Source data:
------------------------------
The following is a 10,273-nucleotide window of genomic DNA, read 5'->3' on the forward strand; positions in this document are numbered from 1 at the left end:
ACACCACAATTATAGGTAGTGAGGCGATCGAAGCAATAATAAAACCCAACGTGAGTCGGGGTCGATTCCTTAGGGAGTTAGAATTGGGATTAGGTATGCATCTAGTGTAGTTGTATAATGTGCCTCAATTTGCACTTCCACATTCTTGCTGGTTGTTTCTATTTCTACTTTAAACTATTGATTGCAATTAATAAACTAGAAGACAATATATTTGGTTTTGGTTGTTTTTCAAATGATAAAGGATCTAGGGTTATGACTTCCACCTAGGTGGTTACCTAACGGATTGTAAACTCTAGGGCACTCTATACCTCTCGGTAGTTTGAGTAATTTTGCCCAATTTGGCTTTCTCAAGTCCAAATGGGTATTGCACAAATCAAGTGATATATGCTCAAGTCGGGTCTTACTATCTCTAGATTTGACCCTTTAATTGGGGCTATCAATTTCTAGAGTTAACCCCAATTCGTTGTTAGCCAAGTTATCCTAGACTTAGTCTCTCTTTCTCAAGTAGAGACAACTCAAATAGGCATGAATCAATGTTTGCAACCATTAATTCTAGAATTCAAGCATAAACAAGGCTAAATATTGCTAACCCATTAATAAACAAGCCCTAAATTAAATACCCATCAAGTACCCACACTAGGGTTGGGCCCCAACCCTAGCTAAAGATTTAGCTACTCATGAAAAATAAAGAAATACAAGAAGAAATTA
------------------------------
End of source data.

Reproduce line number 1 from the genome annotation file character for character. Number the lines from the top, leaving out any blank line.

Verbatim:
The following is a 10,273-nucleotide window of genomic DNA, read 5'->3' on the forward strand; positions in this document are numbered from 1 at the left end: